D2H sharpening in camera setting and Capture SettingQuestion

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I set the in camera sharpening to HIGH so I can see the picture more clearly in the LCD... and when I go to Capture I change the sharpening to NONE and then I set Ron Reznick's setting of 66-5-4 (or adjust to my liking).

My question is: Do I need to reset the sharpening in Capture to NONE before I set the sharpening in Capture?

Or can I just leave it 'as is' with the 'in camera' setting and set the Capture sharpening setting?

Any comments? Actually I guess if I like the picture as it is I guess I can do it anyway I like. :lol:

Thanks again,
Gaye
 
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Do I need to reset the sharpening in Capture to NONE before I set the sharpening in Capture?
Yes :) You can also try setting it to "Normal" or "Low" in Capture, as it acts differently then the settings in USM panel
 
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Thanks, Iliah,
I'll set to Low or Normal ..I didn't know that they act differently from USM settings.

Appreciate your help,

Gaye
 
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That sure makes sense... This is something I'd never thought of before so it's all very enlightening :)

Thanks again,
Gaye
 
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Iliah said:
They act differently because they are applied at different stages of processing :)
My understanding is that it doesn't matter what you select (sharpening-wise) when you shoot RAW. When you set sharpening to none in NC the setting you used in the camera isn't applied to the raw image so using USM to create a tiff, for example will be applied to the unchanged raw image out of the camera.

Am I wrong?

Rich
 
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Rich Gibson said:
Iliah said:
They act differently because they are applied at different stages of processing :)
My understanding is that it doesn't matter what you select (sharpening-wise) when you shoot RAW. When you set sharpening to none in NC the setting you used in the camera isn't applied to the raw image so using USM to create a tiff, for example will be applied to the unchanged raw image out of the camera.

Am I wrong?

Rich
You just have to remember to set it back to "None" in Capture of course. That is, to me, the only downside, and it isn't really a very big one.
 
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So, actually, what I'm doing is Okay and my RAW images, after I set sharpening back to NONE in Capture, will work--then I can apply the USM setting that I want to RAW image in Capture.

That should work fine from what I'm reading here.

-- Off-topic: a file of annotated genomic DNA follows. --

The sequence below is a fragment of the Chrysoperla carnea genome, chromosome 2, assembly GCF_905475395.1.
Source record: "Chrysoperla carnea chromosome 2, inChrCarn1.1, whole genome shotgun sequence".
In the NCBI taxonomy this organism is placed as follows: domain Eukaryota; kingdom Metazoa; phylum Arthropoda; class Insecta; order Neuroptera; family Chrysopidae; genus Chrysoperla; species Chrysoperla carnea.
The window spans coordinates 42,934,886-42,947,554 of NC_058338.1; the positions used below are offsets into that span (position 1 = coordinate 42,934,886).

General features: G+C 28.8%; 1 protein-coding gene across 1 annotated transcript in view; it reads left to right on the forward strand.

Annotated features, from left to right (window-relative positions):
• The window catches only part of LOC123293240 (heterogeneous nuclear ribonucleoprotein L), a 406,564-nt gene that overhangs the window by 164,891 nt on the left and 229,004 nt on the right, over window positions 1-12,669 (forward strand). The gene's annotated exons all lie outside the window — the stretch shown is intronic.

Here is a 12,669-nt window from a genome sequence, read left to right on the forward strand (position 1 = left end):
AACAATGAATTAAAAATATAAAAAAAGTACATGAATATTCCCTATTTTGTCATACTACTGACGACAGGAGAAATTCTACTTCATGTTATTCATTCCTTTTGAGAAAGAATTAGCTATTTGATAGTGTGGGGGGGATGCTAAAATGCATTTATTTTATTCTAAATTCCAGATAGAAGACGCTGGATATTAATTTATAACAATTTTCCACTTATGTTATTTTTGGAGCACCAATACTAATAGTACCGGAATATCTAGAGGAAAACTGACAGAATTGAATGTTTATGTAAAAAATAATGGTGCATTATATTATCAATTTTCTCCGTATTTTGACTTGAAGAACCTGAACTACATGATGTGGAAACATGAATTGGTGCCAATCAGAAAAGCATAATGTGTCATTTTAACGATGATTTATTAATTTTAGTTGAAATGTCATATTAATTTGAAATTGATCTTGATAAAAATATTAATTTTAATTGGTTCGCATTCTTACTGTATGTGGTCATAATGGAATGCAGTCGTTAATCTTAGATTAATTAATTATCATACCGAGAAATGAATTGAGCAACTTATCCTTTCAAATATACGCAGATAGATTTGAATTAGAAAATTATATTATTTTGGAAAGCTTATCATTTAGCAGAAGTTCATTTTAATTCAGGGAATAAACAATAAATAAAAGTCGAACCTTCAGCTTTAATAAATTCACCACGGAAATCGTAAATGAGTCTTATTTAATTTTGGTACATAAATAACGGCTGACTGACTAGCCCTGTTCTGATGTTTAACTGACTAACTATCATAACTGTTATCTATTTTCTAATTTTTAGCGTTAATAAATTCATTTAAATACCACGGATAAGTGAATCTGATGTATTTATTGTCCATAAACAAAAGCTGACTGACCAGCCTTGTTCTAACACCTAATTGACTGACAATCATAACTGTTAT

Thanks and let me know if I"m 'off base' on this..

I'm learning as I go :)

Gaye
 
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GeeJay said:
So, actually, what I'm doing is Okay and my RAW images, after I set sharpening back to NONE in Capture, will work--then I can apply the USM setting that I want to RAW image in Capture.

That should work fine from what I'm reading here.

Thanks and let me know if I"m 'off base' on this..

I'm learning as I go :)

Gaye
Gaye, I know Ron likes to use USM in NC. I personally don't.

I usually leave the setting in camera to Normal, leave it the same in NC and when I am finished in NC, convert the image to TIFF and reopen it in Photoshot where after cleaning and resizing, I will apply the sharpening at the very end of my post processing steps

Again, this is just my way of doing things.
 
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Boobie Joe said:
GeeJay said:
So, actually, what I'm doing is Okay and my RAW images, after I set sharpening back to NONE in Capture, will work--then I can apply the USM setting that I want to RAW image in Capture.

That should work fine from what I'm reading here.

Thanks and let me know if I"m 'off base' on this..

I'm learning as I go :)

Gaye
Gaye, I know Ron likes to use USM in NC. I personally don't.

I usually leave the setting in camera to Normal, leave it the same in NC and when I am finished in NC, convert the image to TIFF and reopen it in Photoshot where after cleaning and resizing, I will apply the sharpening at the very end of my post processing steps

Again, this is just my way of doing things.
Yves, Greyflash

So if you leave the RAW setting on normal when you create the TIFF is "some" sharpening applied (as opposed to none at all if you selected None in the RAW selection).

Still confused...condition normal.

Thanks, Rich
 
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Rich Gibson said:
Boobie Joe said:
GeeJay said: